Where else do writers get their ideas? How about newspaper articles? Some writers get ideas from reading the headlines and making up their own backstories. Some read regular columns and make up corruption and intrigue that amp up the excitement. Others use stories from their own jobs; there are more than a few ex-lawyers who use real legal cases in their books. The same is true with doctors and almost any other profession you can imagine.

Ever heard of the book Cape May Court House: A Death in the Night? It’s a book by Lawrence Schiller, an investigative journalist who studied a real case from Cape May Court House, New Jersey (not far from where I live), involving a husband, a wife, their daughter, and a tragic event. Though Schiller stuck very close to the original story, there are lots of real crimes that get fictionalized by authors who are looking for a realistic story line.

The last thing I told the kids was this: ask “what if?” every chance you get. You’re driving by an abandoned house. What if a murder took place there? What if the most recent owner was a recluse? Or you see a father strike his child at a grocery store. What if that father was stressed out because his wife just left him? What if that man wasn’t the child’s father? Maybe you see two people talking on a park bench. What if they’re undercover agents? What if it’s a clandestine meeting? The possibilities are endless.

So think of a place you’d love to set a story. Read newspapers and Internet news stories and the obituaries. Ask “what if?” every once in a while. You’ll stimulate your own imagination and you might just think of something fantastic.

Where do you get your ideas? I’d love to know.

Until next week,

Amy

Who’s Your Muse?

Do you have a muse? Do you know what a muse is? I had heard the term bandied about, but never really understood it’s meaning.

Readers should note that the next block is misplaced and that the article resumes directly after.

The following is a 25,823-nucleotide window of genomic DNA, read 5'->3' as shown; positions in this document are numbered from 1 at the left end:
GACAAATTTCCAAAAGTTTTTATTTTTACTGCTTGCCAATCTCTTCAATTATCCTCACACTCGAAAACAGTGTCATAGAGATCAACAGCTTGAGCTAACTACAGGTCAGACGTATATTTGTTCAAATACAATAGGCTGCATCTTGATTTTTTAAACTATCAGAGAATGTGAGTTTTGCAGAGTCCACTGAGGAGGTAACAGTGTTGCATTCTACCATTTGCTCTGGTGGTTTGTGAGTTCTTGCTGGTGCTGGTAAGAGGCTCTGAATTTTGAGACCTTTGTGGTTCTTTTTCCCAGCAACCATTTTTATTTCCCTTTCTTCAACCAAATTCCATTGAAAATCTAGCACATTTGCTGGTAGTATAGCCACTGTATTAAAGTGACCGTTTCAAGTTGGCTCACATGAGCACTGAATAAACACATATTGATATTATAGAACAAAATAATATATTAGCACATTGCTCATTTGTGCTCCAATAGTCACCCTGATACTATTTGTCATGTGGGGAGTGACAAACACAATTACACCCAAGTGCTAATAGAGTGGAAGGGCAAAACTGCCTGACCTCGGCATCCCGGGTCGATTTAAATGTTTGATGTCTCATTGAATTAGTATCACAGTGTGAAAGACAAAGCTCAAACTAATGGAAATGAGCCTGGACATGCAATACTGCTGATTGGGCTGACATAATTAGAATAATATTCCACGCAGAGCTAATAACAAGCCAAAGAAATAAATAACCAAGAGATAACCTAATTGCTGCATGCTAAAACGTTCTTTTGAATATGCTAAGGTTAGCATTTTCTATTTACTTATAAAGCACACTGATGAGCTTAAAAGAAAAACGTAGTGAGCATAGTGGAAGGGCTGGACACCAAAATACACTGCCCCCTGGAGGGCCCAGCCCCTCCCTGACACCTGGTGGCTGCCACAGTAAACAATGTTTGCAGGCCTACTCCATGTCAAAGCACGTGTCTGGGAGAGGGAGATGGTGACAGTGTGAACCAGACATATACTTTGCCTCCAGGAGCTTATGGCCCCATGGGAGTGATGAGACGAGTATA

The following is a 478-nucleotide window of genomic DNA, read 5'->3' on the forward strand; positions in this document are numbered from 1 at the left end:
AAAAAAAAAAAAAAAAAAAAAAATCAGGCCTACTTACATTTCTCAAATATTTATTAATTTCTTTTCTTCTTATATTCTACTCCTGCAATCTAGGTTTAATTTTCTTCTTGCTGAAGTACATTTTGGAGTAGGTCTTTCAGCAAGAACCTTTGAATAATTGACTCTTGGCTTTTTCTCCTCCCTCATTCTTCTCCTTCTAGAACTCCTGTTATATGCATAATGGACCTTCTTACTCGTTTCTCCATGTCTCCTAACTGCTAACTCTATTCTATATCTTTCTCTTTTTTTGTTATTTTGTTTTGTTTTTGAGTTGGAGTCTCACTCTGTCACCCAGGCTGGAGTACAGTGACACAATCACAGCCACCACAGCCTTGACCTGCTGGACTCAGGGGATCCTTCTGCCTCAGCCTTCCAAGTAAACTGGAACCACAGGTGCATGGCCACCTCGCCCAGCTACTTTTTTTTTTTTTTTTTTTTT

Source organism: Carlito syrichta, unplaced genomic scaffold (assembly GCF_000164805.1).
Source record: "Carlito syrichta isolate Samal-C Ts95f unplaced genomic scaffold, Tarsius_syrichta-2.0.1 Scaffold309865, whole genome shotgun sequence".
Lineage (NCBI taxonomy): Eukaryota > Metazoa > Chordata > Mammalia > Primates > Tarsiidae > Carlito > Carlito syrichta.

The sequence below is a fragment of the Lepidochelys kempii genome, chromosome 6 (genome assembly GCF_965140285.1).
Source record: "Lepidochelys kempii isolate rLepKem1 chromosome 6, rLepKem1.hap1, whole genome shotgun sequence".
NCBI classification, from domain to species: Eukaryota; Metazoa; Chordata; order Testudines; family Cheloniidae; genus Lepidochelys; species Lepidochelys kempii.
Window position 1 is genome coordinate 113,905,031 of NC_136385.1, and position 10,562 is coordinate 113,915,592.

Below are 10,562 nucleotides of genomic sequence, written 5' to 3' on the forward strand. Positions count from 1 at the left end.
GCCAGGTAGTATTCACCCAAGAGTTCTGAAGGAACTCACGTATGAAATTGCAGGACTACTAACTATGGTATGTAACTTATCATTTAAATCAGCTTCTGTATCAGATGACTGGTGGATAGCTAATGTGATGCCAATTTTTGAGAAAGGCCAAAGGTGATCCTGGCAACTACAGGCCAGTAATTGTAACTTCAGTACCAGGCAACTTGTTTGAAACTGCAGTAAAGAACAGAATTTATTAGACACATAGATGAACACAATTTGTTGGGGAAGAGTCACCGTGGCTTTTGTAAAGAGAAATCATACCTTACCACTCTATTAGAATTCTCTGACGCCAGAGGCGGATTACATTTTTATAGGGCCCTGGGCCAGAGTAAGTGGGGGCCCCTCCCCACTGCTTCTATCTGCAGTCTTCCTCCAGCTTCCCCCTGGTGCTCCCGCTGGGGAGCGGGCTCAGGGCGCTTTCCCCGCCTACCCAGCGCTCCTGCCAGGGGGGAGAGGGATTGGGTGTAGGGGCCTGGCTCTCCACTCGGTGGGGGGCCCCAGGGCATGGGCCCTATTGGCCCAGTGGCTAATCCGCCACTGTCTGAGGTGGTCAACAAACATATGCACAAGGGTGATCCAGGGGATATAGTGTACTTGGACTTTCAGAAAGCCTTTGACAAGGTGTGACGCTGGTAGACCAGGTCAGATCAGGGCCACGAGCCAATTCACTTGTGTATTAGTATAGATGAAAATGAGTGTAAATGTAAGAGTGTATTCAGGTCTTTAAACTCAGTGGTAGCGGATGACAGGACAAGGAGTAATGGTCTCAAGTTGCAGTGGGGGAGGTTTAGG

So I looked it up.

The word “muse” comes from the nine mythological goddesses who presided over the arts and sciences. There was a goddess for lyre playing, epic poetry, comedy, history, and astronomy, among others.

So what is a muse in modern parlance? I guess you’d define it as the source of creative inspiration, and it’s usually a person.

I have always read about authors and songwriters and artists and their muses. For F. Scott Fitzgerald, it was his wife Zelda. For John Lennon, it was Yoko Ono. For Alfred Stieglitz, it was Georgia O’Keefe.

As I thought about muses throughout history and the artists and writers they inspired, I got thinking…who’s my muse?

And the more I thought about it, the more obvious it became that I don’t have one. There is no one person who inspires my writing. And I consider this a good thing. I noticed while I was reading about historical muses that the relationships between them and their respective artists were often toxic and depressing. They frequently seemed unhappy and lost. And I don’t want to cause the people around me to feel any of those things.

I am inspired by places and by nature. I love to read about people and locales all around the world, and so I suppose it’s natural that I would choose to write about those same things. I want to inspire people to visit the places in my stories. My first book takes place in the Thousand Islands in upstate New York, and if I can get my readers to want to know more about the Thousand Islands, then I’m happy. My second book is set in South Carolina, near Charleston, and I hope I’m able to describe it well enough that readers will be able to share the experience of being there. My third book will be set in Hawaii. The islands are a feast for the senses, and I want to share that with the people who read the book.

I’d love to set a story in New York City (where I used to live) or in South Jersey (where I live now). I’d love to set a story in San Francisco (where I’ve visited) or England (where I’ve never been) or in Scotland (also, where I’ve never been). When I visit someplace new, I take lots of pictures and maybe even some notes about interesting things and people I see. I keep maps of the places I’ve been, because they can be helpful in setting a story.